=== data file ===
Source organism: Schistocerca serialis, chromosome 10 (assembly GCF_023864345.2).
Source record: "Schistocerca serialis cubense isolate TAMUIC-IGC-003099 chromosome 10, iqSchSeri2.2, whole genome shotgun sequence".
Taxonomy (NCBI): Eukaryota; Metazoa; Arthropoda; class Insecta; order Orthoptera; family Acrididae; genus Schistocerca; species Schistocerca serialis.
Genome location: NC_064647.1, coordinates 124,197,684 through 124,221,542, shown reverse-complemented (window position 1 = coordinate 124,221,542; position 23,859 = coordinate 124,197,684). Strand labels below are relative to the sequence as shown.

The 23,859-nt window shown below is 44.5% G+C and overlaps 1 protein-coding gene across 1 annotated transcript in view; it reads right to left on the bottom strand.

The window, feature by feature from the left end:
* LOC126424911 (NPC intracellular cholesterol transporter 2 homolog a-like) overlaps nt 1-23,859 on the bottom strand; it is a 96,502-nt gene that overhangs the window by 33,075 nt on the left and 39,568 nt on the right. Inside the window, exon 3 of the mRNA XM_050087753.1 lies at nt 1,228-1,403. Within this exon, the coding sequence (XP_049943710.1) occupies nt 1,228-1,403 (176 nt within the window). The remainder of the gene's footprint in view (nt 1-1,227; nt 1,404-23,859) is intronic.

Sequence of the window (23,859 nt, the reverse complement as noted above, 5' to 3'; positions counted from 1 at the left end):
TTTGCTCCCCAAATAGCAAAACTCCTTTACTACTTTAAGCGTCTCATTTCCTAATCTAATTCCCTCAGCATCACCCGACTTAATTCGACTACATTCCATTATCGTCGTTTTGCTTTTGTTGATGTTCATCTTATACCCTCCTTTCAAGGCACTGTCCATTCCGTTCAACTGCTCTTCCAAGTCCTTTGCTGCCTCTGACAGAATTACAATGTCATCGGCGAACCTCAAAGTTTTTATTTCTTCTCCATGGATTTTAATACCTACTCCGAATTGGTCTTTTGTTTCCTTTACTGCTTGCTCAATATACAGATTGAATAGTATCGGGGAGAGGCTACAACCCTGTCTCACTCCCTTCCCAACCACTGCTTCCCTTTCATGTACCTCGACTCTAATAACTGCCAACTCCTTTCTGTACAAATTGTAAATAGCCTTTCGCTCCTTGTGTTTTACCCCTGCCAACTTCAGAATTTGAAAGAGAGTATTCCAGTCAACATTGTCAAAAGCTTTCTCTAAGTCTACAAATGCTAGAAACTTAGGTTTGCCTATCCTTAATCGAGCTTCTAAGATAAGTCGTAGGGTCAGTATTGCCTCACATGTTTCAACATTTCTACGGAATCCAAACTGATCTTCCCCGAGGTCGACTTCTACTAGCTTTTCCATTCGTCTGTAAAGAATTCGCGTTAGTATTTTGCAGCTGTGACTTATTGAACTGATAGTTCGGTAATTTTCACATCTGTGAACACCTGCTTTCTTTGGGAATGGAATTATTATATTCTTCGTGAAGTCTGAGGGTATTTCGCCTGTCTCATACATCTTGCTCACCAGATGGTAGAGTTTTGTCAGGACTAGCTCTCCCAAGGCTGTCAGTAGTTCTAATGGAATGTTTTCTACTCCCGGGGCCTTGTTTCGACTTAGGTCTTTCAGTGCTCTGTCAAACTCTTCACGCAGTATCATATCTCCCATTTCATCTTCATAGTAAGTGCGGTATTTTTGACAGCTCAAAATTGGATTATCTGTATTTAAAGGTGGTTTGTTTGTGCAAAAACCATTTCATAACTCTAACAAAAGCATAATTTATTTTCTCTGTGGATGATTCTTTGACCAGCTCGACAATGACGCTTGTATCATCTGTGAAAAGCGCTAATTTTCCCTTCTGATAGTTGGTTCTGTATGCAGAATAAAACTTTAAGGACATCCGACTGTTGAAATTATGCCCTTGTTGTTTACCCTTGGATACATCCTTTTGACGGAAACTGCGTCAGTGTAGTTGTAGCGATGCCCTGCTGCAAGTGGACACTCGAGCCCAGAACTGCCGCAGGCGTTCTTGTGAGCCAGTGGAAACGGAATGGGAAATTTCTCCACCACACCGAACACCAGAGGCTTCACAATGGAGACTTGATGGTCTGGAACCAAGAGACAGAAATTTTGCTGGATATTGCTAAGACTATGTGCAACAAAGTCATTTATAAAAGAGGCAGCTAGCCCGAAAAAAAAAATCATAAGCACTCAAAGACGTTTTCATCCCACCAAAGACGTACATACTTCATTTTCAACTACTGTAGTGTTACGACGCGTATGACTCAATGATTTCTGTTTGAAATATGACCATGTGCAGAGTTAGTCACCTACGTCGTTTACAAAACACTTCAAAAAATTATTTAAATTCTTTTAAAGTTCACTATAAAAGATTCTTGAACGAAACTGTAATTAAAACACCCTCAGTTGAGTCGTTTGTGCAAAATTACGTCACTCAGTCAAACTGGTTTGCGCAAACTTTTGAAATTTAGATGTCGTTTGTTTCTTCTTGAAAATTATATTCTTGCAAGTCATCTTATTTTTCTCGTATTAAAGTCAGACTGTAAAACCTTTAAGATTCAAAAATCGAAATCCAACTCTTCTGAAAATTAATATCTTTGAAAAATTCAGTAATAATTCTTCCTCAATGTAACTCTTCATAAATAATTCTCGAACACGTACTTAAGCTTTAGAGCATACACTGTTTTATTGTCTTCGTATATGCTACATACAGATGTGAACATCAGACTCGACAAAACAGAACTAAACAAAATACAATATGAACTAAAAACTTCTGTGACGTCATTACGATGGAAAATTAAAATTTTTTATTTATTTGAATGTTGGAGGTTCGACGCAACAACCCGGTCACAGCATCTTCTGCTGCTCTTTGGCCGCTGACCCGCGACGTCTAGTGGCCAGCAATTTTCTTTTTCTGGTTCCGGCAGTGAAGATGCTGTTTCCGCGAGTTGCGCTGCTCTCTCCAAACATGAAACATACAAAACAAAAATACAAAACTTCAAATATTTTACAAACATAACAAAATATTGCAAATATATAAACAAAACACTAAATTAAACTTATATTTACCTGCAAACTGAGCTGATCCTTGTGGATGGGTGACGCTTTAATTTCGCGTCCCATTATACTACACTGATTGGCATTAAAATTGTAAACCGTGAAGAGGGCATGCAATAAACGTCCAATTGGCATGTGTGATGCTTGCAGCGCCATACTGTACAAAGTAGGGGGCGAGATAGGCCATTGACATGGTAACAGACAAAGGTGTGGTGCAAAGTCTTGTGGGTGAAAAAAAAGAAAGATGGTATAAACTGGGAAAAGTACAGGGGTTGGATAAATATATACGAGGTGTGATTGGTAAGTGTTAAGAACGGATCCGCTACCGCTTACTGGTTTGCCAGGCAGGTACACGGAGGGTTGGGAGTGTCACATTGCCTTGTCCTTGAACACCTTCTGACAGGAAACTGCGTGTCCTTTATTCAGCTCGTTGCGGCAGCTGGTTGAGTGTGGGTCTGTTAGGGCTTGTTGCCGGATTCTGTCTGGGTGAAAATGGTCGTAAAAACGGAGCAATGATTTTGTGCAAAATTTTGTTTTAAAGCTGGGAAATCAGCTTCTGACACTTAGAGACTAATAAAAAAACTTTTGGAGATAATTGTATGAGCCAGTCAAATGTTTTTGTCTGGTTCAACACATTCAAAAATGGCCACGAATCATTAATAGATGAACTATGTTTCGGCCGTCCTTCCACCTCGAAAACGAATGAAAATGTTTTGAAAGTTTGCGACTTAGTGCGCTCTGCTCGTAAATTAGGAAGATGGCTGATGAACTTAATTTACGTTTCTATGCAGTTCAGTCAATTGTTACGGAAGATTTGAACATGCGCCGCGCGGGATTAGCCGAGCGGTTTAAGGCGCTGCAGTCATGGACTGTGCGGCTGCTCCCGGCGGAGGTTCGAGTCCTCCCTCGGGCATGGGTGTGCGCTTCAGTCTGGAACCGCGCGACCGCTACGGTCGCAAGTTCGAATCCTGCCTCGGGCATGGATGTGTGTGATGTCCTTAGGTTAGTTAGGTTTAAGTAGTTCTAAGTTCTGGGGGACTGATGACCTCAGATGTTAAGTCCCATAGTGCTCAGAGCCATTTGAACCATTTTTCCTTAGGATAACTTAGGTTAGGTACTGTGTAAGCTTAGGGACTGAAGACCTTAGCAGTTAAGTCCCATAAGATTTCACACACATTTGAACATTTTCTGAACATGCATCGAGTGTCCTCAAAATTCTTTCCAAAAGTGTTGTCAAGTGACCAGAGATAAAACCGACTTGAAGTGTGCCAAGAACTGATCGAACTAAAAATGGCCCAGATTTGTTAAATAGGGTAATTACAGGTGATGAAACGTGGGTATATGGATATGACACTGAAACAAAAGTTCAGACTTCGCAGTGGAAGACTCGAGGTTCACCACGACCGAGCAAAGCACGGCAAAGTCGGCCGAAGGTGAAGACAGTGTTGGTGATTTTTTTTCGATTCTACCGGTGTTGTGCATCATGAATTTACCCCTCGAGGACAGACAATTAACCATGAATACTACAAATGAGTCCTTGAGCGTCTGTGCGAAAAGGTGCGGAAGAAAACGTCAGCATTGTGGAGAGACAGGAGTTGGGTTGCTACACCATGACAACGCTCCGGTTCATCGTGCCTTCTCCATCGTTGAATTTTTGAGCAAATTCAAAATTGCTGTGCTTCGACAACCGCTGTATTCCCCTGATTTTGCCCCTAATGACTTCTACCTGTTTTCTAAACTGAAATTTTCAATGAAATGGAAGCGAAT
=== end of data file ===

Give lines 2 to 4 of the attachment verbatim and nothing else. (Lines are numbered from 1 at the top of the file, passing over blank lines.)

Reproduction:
Source record: "Schistocerca serialis cubense isolate TAMUIC-IGC-003099 chromosome 10, iqSchSeri2.2, whole genome shotgun sequence".
Taxonomy (NCBI): Eukaryota; Metazoa; Arthropoda; class Insecta; order Orthoptera; family Acrididae; genus Schistocerca; species Schistocerca serialis.
Genome location: NC_064647.1, coordinates 124,197,684 through 124,221,542, shown reverse-complemented (window position 1 = coordinate 124,221,542; position 23,859 = coordinate 124,197,684). Strand labels below are relative to the sequence as shown.